Some studies suggest that the incarceration of a mother may be more damaging than a father’s. A 2018 analysis by researchers from the University of California-Irvine noted that a mother’s time behind bars “may bring more family instability than a father’s.” It may also contribute to poor cognitive development, though researchers warn that it’s difficult to parse how much of these consequences are because of the incarceration and how much is due to other factors. What’s more, the stigma and shame of having a parent in prison can impede a child’s relationships with other children, author Donald Braman wrote in the 2004 book Doing Time on the Outside.
Acknowledging the vulnerabilities of these kids can help them weather the experience, said sociologist Kristin Turney, who co-authored the 2018 UC-Irvine article. “I think the best thing families can do is talk to their kids,” she said. “Give the kids a chance to sort of explore their feelings about it, and voice any concerns they have.”
Imprisonment also leaves an indelible mark on the parent. Stephanie’s years behind bars have changed her in ways she didn’t anticipate. At the Clovis house, waiting for the boys to arrive, she recalls a shopping trip to Walmart earlier in the day in search of clothes — “anything but orange.” Entering the store, she was so overwhelmed by the press of humanity and thousands of choices that she had to turn around and leave, empty-handed. “I was so anxious I couldn’t breathe.”
Now she had another, happier reason to be anxious. Just before sunset, the boys arrived for their overnight visit. Throughout the evening, they vied for her attention. The oldest chased his little brothers around the coffee table. The middle one slid a stuffed dinosaur down the railing. The youngest wanted her help building a Matchbox car racetrack. She zagged from one to the other and back again in a happy whirl, serving up pizza as the kids played.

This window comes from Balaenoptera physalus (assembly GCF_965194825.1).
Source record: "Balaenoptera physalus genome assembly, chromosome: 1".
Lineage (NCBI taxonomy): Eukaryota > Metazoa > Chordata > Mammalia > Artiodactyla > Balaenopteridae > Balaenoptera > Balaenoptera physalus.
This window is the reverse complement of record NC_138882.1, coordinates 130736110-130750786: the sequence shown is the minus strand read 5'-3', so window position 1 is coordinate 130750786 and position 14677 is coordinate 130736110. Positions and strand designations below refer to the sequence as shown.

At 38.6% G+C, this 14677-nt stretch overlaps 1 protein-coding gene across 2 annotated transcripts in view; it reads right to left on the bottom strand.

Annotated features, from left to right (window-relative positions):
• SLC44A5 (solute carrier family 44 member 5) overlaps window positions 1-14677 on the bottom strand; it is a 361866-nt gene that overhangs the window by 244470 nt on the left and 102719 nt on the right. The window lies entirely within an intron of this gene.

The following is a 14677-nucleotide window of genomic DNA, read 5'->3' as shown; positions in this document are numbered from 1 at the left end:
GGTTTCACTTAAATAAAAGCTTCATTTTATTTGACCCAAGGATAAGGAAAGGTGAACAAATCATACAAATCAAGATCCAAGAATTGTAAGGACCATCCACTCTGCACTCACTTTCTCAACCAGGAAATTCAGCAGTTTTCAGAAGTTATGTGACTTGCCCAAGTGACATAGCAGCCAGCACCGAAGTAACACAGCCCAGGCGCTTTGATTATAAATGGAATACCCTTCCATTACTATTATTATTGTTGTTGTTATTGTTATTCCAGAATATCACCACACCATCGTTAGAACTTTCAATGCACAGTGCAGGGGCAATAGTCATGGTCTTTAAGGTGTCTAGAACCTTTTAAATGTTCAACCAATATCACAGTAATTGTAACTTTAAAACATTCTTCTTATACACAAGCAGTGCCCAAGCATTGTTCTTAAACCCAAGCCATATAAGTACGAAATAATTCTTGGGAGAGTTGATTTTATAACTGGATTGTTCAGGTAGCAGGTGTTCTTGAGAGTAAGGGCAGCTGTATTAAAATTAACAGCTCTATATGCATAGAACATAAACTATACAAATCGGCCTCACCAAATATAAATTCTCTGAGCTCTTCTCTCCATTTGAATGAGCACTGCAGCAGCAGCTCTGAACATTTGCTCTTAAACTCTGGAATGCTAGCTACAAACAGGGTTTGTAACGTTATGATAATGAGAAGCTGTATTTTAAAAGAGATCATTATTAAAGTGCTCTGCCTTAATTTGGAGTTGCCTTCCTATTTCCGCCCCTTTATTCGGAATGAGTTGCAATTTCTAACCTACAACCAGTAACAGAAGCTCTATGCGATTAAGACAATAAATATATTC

A New Normal
By mid-October, the reality of mothering three boys she barely knew had begun to set in. While the two youngest seemed to be adjusting well, the oldest disobeyed her, testing her newfound parenting skills. “I feel like he fears I won’t stay. And I know what that’s like, because I felt like that myself,” when her own mother was incarcerated, she said.
Sometimes, she still slips up and snaps, she admitted. But more and more, she’s able to stay calm and say, “I am the parent, and it’s not OK to talk to me like that.”
Co-parenting with her grandparents and her aunt, who also lives with the boys, has brought its own challenges. After one child acted out recently while Stephanie was visiting, her aunt spanked him. She disagreed with the punishment but was reluctant to override her aunt in front of the kids. So she let it happen — but quickly stopped it.
“That’s enough,” she said.
Life after incarceration — as a mother, a daughter, a granddaughter, a student — brings new lessons every day. “It isn’t as easy as you think it’s going to be,” she acknowledged. “But I don’t have to stress about next week, I just have to get through today and tomorrow.”
April Reese is a Staff Writer with Searchlight New México, a non-partisan, nonprofit news organization dedicated to investigative reporting and innovative data journalism in New México.